All Signs Point to Contract Traffic Jams
With year 2000 work aplenty, the promise of beaucoup bucks flowing from the feds and state and local governments into outsourcing in the coming years, and big-ticket desktop awards about to be uncorked by key agencies, it might seem like time for systems integrators to break out the champagne.
But many contractors don't appear to be dizzy with joy. That's because the array of contract vehicles now available to government agencies has companies scrambling for the right to win a piece of government work, only to compete for future task orders where all the winning contractors have a license to sell nearly all the same products and services.
The good news is that task orders are generally turned around far more quickly. For example, the General Service Administration's Federal Systems Integration and Management (FedSIM) contract is averaging a turnaround of six to eight weeks, company officials say.
Cost is another plus for that contract. The GSA is charging an hourly rate rather than a percentage of the task order value.
The bad news is that many, many more contractors are vying for work under the contracts, and they typically must field a huge team of subcontractors. The National Institutes of Health's Chief Information Officer Solutions and Partners contract went to 20 primes, and the Department of Transportation's Information Technology Omnibus Procurement contract was awarded to 17 primes.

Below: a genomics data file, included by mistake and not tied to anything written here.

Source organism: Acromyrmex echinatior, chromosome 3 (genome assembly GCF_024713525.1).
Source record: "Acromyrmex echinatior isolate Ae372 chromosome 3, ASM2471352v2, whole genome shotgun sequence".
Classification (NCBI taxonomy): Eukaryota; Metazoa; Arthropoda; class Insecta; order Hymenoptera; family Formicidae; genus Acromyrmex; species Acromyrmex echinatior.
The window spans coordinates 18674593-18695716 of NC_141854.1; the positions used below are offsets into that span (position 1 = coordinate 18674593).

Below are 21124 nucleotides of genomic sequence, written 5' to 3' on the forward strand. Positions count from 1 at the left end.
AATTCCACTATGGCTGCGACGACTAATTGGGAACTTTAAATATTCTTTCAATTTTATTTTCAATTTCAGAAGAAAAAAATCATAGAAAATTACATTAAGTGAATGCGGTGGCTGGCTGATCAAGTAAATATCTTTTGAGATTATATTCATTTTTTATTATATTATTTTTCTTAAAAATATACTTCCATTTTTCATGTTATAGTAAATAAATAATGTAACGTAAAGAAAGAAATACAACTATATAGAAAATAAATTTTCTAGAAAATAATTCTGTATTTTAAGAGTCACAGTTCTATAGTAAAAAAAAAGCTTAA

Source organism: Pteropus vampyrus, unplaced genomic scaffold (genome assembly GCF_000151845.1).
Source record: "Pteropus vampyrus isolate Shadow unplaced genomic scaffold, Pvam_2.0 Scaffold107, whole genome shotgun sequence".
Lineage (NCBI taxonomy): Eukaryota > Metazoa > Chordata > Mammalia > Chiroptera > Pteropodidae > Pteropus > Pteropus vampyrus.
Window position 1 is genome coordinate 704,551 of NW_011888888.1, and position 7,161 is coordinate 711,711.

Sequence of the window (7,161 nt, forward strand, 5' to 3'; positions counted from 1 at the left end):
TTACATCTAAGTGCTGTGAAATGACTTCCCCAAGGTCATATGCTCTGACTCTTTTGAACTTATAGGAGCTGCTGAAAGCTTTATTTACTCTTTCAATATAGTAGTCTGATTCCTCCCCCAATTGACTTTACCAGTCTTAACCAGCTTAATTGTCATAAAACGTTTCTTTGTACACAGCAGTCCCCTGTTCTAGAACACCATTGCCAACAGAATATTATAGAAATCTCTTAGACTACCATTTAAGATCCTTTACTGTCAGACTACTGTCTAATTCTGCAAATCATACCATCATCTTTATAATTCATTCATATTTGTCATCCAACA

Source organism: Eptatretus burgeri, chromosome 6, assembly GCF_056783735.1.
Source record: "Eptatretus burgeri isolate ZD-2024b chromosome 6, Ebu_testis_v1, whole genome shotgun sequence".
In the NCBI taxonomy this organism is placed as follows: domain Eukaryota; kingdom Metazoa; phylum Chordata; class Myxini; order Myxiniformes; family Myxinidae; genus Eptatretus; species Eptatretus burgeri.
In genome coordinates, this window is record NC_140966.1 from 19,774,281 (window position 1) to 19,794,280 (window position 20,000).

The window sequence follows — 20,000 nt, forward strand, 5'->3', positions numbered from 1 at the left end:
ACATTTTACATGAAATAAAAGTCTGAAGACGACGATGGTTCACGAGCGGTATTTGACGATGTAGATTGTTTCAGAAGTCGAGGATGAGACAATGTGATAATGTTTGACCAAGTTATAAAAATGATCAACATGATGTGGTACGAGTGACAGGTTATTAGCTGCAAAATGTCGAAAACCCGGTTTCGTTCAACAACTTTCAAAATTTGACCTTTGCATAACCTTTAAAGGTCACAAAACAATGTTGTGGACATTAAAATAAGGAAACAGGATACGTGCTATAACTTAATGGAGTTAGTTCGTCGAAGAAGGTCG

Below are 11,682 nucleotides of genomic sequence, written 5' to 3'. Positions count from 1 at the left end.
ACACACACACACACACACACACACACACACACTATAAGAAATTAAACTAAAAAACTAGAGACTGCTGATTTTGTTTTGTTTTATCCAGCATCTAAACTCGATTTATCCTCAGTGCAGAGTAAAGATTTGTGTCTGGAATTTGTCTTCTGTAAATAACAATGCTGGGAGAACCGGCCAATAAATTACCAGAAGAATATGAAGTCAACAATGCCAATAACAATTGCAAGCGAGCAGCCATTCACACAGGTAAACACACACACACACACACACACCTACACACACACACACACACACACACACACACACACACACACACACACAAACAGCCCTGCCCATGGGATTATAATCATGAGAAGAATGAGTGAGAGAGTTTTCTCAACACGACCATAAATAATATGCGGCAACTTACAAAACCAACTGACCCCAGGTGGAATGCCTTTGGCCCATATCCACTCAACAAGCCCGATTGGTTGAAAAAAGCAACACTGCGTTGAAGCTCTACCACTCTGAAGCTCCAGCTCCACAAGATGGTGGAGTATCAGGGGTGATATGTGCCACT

What's more, the landscape is dotted by indefinite delivery-indefinite quality contract vehicles with potential values that would choke the U.S. federal budget. In many cases, the price tags for these contract vehicles don't pass the proverbial laugh test.
So what's a savvy contractor to do? Many executives say they are angling to get as much of the government work they win shifted to the GSA schedule as quickly as possible. Why? So that they don't have to recompete and spend a pile of money for the added feet on the street that are routinely needed to win a recompete.
Meanwhile, government contractors' strategic planners continue their frantic search for more and better partners, try to guess the outcome of political budget deliberations, pick the right vehicles and pursue the right technologies.
One thing is clear: people now leaving the government in droves for the private sector and others due to retire in the next five to 10 years means that the government will outsource everything from the desktop to operations ... and that is no small chunk of change.